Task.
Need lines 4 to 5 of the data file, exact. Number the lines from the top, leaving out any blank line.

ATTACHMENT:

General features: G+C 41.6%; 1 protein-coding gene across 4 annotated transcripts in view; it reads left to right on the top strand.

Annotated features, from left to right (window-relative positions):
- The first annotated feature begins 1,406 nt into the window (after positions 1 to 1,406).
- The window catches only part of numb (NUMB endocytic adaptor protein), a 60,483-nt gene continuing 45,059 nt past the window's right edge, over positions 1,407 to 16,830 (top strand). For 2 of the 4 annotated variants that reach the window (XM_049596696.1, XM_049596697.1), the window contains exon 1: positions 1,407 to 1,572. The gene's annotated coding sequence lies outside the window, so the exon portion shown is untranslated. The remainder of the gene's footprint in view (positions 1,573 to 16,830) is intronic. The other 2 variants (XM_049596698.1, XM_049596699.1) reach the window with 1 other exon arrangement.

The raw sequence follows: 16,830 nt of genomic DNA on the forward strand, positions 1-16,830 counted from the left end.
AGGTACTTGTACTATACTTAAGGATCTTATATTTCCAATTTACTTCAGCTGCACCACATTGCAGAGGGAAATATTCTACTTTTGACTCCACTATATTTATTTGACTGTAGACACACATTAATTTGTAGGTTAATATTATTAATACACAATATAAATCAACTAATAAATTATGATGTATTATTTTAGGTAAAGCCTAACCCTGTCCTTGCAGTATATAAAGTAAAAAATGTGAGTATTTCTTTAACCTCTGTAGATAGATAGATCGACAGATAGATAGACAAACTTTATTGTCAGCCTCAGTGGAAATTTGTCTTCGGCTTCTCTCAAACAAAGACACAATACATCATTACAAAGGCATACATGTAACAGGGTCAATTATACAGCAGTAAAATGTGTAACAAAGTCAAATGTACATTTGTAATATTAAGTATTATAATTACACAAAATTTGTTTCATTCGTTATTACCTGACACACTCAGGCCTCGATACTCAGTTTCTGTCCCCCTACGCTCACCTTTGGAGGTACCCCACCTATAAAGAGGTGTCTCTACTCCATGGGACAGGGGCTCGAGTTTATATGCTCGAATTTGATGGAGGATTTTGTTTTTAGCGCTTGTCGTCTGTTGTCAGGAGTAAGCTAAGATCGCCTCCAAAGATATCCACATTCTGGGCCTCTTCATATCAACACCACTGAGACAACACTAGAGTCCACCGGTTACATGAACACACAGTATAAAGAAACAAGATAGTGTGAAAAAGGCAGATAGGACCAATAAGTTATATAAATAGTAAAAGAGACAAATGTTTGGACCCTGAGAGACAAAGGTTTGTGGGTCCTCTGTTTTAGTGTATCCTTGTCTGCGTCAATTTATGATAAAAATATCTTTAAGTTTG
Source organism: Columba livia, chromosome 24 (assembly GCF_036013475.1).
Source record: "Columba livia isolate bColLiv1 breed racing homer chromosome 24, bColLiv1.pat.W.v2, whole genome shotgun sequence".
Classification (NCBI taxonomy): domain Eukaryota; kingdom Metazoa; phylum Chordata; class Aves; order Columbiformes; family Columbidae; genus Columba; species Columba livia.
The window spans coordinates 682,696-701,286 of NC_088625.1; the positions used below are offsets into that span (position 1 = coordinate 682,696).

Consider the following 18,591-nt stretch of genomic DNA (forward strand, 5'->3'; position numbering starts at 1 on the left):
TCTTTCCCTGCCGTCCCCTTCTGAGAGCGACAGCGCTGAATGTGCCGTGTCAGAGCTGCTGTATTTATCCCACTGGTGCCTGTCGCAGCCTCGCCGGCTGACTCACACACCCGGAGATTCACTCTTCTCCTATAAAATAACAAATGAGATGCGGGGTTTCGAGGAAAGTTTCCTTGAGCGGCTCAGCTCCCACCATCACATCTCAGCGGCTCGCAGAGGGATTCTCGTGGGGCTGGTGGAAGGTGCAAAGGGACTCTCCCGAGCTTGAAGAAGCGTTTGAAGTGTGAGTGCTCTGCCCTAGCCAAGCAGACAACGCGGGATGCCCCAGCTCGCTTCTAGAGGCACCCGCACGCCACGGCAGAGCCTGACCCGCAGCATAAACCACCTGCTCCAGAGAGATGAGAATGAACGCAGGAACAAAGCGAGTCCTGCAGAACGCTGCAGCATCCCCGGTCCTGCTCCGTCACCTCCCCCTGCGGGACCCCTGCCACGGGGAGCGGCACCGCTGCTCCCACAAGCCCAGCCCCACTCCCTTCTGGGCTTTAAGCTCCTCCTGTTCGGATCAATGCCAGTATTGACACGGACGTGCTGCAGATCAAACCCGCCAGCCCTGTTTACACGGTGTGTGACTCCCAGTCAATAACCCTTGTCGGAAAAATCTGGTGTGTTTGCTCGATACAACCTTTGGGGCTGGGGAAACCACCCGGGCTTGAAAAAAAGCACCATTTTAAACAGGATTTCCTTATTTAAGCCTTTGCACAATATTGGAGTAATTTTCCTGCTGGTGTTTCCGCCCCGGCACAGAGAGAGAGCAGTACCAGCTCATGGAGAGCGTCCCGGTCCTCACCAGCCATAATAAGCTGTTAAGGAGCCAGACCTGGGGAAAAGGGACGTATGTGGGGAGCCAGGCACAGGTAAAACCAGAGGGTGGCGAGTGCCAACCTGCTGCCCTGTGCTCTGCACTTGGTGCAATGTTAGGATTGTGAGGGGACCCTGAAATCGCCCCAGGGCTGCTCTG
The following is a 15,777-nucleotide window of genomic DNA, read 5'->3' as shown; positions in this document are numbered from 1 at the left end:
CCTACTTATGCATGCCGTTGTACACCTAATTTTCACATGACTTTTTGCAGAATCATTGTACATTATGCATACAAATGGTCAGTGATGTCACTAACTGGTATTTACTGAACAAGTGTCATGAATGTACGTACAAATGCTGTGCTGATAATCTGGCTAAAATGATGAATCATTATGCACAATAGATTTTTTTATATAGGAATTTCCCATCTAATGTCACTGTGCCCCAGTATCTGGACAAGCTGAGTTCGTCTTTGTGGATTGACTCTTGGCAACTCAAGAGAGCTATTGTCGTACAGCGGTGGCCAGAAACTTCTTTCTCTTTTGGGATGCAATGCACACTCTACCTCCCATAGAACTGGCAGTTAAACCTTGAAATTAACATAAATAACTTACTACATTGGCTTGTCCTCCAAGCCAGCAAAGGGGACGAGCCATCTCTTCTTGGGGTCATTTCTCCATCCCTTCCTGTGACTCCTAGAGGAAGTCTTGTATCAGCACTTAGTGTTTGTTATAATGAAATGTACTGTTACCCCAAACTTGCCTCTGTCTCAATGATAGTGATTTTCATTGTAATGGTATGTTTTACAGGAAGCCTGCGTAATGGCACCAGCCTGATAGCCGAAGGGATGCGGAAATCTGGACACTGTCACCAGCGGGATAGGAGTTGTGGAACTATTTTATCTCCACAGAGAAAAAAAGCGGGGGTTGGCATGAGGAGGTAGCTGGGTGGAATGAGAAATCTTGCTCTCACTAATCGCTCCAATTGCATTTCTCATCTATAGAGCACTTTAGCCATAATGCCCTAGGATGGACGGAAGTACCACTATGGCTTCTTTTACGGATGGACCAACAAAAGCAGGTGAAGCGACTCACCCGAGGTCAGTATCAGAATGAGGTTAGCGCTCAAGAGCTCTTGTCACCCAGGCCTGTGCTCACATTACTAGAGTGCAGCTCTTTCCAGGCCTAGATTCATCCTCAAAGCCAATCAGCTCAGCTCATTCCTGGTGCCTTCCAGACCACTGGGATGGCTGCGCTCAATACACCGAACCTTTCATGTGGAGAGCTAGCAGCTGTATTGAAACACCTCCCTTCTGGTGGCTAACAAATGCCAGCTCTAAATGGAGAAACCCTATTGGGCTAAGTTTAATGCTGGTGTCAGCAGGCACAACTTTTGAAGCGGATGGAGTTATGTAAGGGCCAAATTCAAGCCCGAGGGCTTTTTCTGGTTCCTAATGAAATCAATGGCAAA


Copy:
- The window catches only part of numb (NUMB endocytic adaptor protein), a 60,483-nt gene continuing 45,059 nt past the window's right edge, over positions 1,407 to 16,830 (top strand). For 2 of the 4 annotated variants that reach the window (XM_049596696.1, XM_049596697.1), the window contains exon 1: positions 1,407 to 1,572. The gene's annotated coding sequence lies outside the window, so the exon portion shown is untranslated. The remainder of the gene's footprint in view (positions 1,573 to 16,830) is intronic. The other 2 variants (XM_049596698.1, XM_049596699.1) reach the window with 1 other exon arrangement.

The raw sequence follows: 16,830 nt of genomic DNA on the forward strand, positions 1-16,830 counted from the left end.